One of America’s Favorites – Barbecue Sandwich

May 22, 2017 at 5:22 AM | Posted in One of America's Favorites | Leave a comment
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A barbecue sandwich served with pickled cucumber

A barbecue sandwich is a sandwich that is typically prepared with barbecued meats. Several types of meats are used to prepare barbecue sandwiches. Some varieties use cooked meats that are not barbecued, but include barbecue sauce. Many variations, including regional variations, exist, along with diverse types of cooking styles, preparations and ingredients.

 

 

 
A plethora of meats and preparation styles for barbecue sandwiches exist. Meats may be sliced, chopped or pulled, and various types are used, such as pork, pulled pork, pork shoulder, beef, beef brisket, chicken, sausage, pork ribs and turkey. Some versions use slow-smoked meats. Barbecue sandwiches typically have barbecue sauce included in their preparation, either when the meat is cooked, as a sauce within a sandwich, or both. Some meats may be seasoned with a spice rub. Some barbecue sandwiches may use cooked meats that are not barbecued, but include a barbecue sauce. Coleslaw is sometimes served with barbecue

A pulled pork barbecue sandwich

sandwiches, either on the sandwich itself or as a side dish. Sometimes sautéed vegetables such as onion and garlic are also used. Some versions prepared with beef brisket include both lean and fatty portions from the cut of beef to enhance their flavor. Pre-packaged barbecue sandwiches are also manufactured.

Breads used in the preparation of barbecue sandwiches include white bread, hamburger buns, whole wheat bread and even rye bread. The bread can help to prevent the meat from drying and to retain its temperature.

 

 

Regional variations

Missouri – Kansas City-style barbecue refers to the specific regional barbecue style of slowly smoked meat that first started from the pit of Henry Perry in the early 1900s in Kansas City, Missouri. Kansas City barbecue is slow-smoked over a variety of woods and then covered with a thick tomato- and molasses-based sauce.

North Carolina – Chopped pork barbecue sandwiches with coleslaw served on the sandwich are common in North Carolina. The term “barbecue” in North Carolina commonly refers specifically to barbecued, chopped pork, whereas other barbecued foods are often referred to by their actual food name.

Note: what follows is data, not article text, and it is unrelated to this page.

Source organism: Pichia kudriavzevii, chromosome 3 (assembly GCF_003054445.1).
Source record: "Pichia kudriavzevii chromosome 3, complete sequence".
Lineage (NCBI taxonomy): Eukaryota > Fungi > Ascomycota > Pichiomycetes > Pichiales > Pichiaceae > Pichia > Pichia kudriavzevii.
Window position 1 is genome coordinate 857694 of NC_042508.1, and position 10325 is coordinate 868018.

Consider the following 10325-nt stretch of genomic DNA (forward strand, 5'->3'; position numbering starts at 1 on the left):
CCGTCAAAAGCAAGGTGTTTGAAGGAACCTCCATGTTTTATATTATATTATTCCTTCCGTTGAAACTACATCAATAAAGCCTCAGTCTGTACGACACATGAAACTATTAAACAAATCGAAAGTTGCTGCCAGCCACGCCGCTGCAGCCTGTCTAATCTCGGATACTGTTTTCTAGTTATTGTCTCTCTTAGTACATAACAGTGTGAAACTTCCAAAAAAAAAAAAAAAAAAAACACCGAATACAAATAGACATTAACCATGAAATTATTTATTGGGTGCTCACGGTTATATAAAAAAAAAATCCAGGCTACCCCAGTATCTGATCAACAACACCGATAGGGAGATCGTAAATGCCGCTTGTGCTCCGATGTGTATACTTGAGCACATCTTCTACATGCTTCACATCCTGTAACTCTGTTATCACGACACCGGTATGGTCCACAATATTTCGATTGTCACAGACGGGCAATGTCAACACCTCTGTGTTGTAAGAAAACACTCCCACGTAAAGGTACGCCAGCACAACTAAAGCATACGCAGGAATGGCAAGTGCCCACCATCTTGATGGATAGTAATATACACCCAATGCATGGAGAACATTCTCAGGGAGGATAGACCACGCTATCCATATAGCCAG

Tennessee – Chopped pork shoulder barbecue sandwiches served with coleslaw atop them are common in Memphis, Tennessee. For example, Leonard Heuberger, who in 1922 founded a barbecue restaurant in Memphis named Leonard’s, has been reputed there as being the inventor of the “classic Memphis pork barbecue sandwich”. This sandwich was prepared on a bun with chopped or pulled pork shoulder meat, a tomato-based sauce, an

A barbecue sandwich, served with a side of smoked beans

d coleslaw. In the book Southern Food: At Home, on the Road, in History, it is stated that other restaurants “followed suit” regarding this sandwich style, and that “…the standard has not changed in more than 60 years.” At the Memphis restaurant chain Tops, pork shoulder sandwiches are described in this book as a “mainstay” that have existed as such since 1952, when the first Tops restaurant opened.

Texas – Texas Barbecue is a traditional style of preparing meat unique to the cuisine of Texas. It is one of the many different varieties of barbecue found around the world. Texas barbecue traditions can be divided into four general styles: East Texas, Central Texas, South Texas, and West Texas. The Central and East Texas varieties are generally the most well-known.
Generally speaking, the different Texas barbecue styles are distinguished as follows:
* East Texas style: The meat is slowly cooked to the point that it is “falling off the bone.” It is typically cooked over hickory wood and marinated in a sweet, tomato-based sauce.
* Central Texas style: The meat is rubbed with spices and cooked over indirect heat from pecan or oak wood.
* West Texas style: The meat is cooked over direct heat from mesquite wood.
* South Texas style: Features thick, molasses-like sauces that keep the meat very moist.

 

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